She used to run more by feel—if she felt good, she’d go faster or farther—and now she’s doing more structured workouts, like interval work and tempo runs, neither of which she was doing before. She’s also doing more long runs. In all of her previous marathon buildups, she has only done one training run of 20 miles or longer. This time she’s doing multiples. Her mileage has remained the same, at about 70–80 miles per week right now. 

In her initial conversations with Neff, she told him that was roughly the mileage that she knew worked for her. “I know my body, and that’s one of the reasons that I’ve been able to get fast and not hurt myself,” Langholz said. “I’m pretty good at responding to how my body is feeling, and making sure I’m doing enough yoga and going to PT, both proactively and for anything that’s feeling weird. And not trying to push through things that don’t feel good in terms of injuries.”

Langholz finds that running on her own is great for her mental health. “It’s a very good way to slow down my brain and process things that are going on and I’ve always come back feeling really refreshed and refocused,” she said. She does a lot of her training in Rock Creek Park, but when it comes to speedwork, she prefers the treadmill, partially because she enjoys not having to think about pacing.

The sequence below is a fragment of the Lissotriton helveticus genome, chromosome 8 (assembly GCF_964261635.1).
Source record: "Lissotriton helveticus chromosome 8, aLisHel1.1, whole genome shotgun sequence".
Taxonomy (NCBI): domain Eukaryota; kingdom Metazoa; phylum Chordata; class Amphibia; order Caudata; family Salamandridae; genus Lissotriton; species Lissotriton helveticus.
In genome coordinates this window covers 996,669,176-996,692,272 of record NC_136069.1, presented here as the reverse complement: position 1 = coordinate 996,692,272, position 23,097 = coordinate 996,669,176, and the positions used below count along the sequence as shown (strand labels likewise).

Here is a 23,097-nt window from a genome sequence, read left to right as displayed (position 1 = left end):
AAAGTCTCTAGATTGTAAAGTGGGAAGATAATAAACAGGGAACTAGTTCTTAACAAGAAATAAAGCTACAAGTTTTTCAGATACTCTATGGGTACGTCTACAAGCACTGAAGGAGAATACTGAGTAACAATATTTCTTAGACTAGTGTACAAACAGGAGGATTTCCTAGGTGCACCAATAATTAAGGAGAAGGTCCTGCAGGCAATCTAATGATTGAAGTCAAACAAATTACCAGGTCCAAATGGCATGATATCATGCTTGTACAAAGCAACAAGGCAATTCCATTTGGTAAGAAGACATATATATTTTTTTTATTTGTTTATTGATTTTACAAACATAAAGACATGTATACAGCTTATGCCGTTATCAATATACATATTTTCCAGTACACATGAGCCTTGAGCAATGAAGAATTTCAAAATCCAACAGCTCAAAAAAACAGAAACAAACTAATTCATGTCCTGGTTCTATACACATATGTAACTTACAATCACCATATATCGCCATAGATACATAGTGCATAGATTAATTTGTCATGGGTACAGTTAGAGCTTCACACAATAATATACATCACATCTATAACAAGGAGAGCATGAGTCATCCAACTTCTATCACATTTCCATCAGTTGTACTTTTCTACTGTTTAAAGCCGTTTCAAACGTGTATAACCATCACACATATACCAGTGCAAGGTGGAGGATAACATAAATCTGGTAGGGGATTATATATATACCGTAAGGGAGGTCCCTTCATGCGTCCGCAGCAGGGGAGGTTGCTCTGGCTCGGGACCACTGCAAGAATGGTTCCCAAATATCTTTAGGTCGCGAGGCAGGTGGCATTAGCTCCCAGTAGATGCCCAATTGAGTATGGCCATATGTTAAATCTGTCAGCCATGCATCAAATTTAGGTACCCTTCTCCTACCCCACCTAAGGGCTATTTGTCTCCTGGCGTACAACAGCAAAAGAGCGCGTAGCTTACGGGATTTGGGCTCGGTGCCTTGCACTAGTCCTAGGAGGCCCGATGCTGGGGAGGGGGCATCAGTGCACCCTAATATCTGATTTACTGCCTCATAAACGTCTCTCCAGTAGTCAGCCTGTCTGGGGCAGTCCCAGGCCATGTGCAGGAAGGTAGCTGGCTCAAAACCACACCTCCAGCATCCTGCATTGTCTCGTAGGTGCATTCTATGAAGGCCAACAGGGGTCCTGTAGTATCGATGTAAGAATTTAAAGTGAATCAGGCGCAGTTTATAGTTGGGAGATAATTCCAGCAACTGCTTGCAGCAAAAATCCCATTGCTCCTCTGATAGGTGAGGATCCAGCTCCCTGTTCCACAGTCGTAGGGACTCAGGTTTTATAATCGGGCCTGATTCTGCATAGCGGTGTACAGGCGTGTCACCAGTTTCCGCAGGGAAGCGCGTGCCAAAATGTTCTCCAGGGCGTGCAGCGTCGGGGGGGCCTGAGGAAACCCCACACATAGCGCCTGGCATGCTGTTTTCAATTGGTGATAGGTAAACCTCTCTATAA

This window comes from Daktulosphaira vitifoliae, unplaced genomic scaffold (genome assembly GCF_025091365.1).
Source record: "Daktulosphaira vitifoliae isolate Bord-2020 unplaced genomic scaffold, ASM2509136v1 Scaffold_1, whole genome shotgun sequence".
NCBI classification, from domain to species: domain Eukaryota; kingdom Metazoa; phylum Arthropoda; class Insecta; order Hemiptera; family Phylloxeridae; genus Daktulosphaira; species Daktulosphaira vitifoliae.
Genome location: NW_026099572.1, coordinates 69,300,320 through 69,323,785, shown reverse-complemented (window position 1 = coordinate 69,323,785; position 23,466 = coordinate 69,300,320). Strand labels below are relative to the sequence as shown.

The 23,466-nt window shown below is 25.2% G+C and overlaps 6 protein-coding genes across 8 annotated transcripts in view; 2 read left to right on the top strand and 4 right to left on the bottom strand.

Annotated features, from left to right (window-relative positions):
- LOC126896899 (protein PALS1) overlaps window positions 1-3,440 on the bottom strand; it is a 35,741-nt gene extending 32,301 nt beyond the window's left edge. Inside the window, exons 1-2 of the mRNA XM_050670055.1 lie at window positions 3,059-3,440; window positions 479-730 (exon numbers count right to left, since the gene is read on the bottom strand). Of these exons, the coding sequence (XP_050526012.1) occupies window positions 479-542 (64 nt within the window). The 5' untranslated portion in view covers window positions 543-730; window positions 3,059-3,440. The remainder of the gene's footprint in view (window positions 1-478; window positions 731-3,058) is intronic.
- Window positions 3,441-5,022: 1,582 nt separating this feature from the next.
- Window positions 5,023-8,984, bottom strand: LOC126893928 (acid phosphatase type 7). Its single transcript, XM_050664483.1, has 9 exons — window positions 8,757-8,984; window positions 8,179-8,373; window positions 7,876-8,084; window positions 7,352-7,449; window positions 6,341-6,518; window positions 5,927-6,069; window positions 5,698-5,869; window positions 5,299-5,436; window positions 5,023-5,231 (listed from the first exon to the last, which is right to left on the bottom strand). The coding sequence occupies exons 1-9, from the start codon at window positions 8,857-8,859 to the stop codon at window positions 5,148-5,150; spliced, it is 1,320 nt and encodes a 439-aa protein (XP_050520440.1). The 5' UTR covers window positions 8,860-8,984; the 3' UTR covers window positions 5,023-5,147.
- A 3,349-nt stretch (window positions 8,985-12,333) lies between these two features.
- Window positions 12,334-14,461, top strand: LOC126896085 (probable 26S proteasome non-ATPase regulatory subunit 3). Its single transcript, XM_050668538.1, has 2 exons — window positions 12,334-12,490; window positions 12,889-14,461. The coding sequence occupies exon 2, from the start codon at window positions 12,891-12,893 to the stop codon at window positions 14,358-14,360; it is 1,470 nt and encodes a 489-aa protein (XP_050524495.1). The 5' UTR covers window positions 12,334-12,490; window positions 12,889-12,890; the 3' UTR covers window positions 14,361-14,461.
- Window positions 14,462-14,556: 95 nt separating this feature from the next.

Langholz fits her training into a full life. She works as the communications director for Demand Progress, a D.C.-based advocacy group. She was also working to get Keith Ellison reelected as attorney general in Minnesota (where she lived until she was 10, and then again during and after college). Now that she has successfully done so, she’ll have a little less on her plate for the time being.

During college, instead of participating in organized sports, Langholz devoted some of her free time to her activism. “I was a young person who got frustrated with how slowly things moved in institutions. We were talking about climate change and the school wanted to talk to us about changing out lightbulbs, and I knew we needed bigger change than that,” she said. “Over time, I’ve definitely moved toward the electing candidates who support policies I want and advocating for the policies that I want, but I definitely had an activist phase and multiple civil disobedience arrests in my early twenties.”

Langholz recently got engaged and plans to get married in May 2024. In the meantime, she’s planning to run more marathons. After CIM, she’s hoping to run Grandma’s again next year, as well as the Berlin Marathon. And, in February 2024, hopefully the U.S. Olympic Marathon Trials.

When she thinks about such goals, she occasionally has to pinch herself. Her mind is still catching up to what her legs and lungs can now do. “I honestly still look at workouts that Cal writes and I’m like, ‘I don’t know who’s doing that, it looks awful,’” she said. “It truly has not processed in my head that these are times I can run. Especially when I get down to doing workouts that are under six-minute miles—that is nothing that I ever imagined myself doing.”